With thev construction as thus far described, the additional radiating surface provided by the supplemental headers G and H and tubes I will increase the cooling effect of the radiator so as to be sufiicient lll capacity for the maximum temperatures under which the engine is operated. Furthermore, the increased open area in the frame F over that in the main radiator will act as a concentrator for increasing the amount of air passing through the radiator ume of air passing through the radiator, and
if necessary to completely close the open area. Thus any temperature desired may bereadily obtained, and where automatic controlling means is provided a constant temperature may be maintained under all conditions.
The headers G and H may be suitably connected with the headers of the mainradiator so as to permit circulation of water from one to the other, this, as shown, being accomplished by soldering said supplemental headers to the main headers around apertures L forming connecting passages. The top header may be fitted around the radiator filler tube M, and is preferabl provided with an extension filler tube having a lateral opening P, communicating with the auxiliary header, and its end telescopically engaging the filler tube M.
The construction as described constitutes an auxiliary unit, which as such is attachable to installed radiators, and will erform the double function of increasing e cooling effect where necessary and. of variabl decreasing the cooling to any point desire What I claim as my invention is 1. An attachable unit for a radiator, comprising an auxiliary water header ada ted to overlap the main header of the radiator and embracing the radiator filler tube and an auxiliary filler tube on said auxiliary hegder in alignment with said main filler tu e.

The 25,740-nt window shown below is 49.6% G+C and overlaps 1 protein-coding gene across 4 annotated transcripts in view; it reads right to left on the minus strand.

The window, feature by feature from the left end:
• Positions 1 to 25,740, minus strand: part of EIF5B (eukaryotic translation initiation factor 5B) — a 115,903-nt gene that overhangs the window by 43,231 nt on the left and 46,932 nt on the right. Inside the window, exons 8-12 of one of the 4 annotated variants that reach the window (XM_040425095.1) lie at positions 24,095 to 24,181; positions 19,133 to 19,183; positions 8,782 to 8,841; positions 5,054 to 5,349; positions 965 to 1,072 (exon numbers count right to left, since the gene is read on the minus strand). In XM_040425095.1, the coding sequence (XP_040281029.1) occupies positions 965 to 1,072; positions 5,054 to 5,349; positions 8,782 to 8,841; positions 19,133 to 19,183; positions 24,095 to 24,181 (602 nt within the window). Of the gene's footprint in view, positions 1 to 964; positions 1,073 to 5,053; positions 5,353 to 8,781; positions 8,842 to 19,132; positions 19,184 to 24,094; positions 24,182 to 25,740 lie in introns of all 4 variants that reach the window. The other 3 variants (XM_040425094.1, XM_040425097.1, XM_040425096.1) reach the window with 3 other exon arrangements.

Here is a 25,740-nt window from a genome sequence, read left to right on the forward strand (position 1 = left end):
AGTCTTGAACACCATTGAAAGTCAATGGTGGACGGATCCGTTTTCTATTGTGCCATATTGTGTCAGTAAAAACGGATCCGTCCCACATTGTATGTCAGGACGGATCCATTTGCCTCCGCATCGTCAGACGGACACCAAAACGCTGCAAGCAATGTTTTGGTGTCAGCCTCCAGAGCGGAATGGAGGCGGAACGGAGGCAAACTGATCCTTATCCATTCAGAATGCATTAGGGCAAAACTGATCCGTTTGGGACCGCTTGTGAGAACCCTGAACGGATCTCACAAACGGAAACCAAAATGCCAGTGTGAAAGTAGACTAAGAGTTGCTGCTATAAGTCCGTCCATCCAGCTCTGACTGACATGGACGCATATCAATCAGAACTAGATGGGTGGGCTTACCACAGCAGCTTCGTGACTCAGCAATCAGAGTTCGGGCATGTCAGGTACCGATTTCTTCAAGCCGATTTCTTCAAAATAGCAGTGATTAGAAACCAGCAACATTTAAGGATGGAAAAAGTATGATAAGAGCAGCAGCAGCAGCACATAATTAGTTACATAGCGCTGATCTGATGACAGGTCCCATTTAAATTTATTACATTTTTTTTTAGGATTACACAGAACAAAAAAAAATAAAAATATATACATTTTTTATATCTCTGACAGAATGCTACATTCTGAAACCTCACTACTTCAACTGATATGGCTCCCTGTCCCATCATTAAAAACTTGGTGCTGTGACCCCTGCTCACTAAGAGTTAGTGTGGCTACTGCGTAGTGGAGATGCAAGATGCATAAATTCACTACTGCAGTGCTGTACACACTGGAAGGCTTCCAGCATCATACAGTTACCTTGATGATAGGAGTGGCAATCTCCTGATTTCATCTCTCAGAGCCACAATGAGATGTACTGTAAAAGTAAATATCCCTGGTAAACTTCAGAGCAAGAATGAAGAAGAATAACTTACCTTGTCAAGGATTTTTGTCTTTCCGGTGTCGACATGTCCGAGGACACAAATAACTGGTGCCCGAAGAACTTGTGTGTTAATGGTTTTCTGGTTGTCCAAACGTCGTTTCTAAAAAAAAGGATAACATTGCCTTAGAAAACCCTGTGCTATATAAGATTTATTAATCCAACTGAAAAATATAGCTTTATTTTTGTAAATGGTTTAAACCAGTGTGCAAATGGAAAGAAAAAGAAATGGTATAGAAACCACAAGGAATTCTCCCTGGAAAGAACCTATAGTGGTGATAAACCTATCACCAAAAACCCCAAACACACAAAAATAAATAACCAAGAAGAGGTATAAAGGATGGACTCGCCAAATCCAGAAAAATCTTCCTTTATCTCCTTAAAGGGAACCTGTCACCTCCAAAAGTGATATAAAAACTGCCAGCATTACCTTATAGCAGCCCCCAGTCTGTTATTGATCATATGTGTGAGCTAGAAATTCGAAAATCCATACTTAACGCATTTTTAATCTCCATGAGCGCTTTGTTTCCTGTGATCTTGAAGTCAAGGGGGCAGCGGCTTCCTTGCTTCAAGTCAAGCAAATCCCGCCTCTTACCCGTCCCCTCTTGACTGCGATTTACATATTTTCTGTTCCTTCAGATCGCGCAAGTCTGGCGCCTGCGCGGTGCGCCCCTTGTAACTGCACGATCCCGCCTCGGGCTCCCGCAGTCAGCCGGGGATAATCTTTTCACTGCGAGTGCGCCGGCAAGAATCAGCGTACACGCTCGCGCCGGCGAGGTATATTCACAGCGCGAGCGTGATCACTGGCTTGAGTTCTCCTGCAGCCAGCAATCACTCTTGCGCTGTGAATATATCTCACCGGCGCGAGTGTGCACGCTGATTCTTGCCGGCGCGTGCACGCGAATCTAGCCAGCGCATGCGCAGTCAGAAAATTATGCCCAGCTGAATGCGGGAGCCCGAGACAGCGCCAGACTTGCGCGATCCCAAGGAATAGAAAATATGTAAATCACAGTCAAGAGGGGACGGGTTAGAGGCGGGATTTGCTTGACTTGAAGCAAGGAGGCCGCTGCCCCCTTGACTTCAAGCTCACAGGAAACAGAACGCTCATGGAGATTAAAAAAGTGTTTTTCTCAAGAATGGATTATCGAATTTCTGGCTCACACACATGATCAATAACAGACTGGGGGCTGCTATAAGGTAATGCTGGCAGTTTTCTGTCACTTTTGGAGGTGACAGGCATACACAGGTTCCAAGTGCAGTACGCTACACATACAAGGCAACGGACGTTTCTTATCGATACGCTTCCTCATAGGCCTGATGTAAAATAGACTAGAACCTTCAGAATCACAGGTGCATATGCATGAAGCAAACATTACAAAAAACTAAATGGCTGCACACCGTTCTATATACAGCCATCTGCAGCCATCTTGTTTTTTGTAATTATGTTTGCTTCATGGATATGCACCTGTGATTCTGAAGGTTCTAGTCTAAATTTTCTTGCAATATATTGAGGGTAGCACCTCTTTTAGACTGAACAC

2. In heat radiating means for the water cooling system of an automobile engine the combinatlon' of an inlet header and inlet pipe connection therefor communicatingwith said header at a substantial distance below the top thereof, a discharge header spaced from said inlet header, heat ra'diating water passages of relatively small cross section directl connecting said inlet and discharge hea ers, an upper chamber above and in communication with said inlet and discharge headers, the said upper chamber communicating with said discharge header entirely independently of said radiating wa-.
ter passages, a discharge connectiongscommunicating with said discharge header at a' point adjacent the bottom of said heat radiating means, and a filler tube extending upwardly from said upper chamber.
In testimony whereof I aflix mysignature.
HOWARD H. CRAWFORD.
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|US4438729 *||Mar 31, 1980||Mar 27, 1984||Halliburton Company||Flameless nitrogen skid unit|
|US4458633 *||May 18, 1981||Jul 10, 1984||Halliburton Company||Flameless nitrogen skid unit|
|US5551242 *||Mar 14, 1984||Sep 3, 1996||Halliburton Company||Flameless nitrogen skid unit|
|U.S. Classification||165/98, 165/DIG.970|
|Cooperative Classification||F01P7/10, Y10S165/097|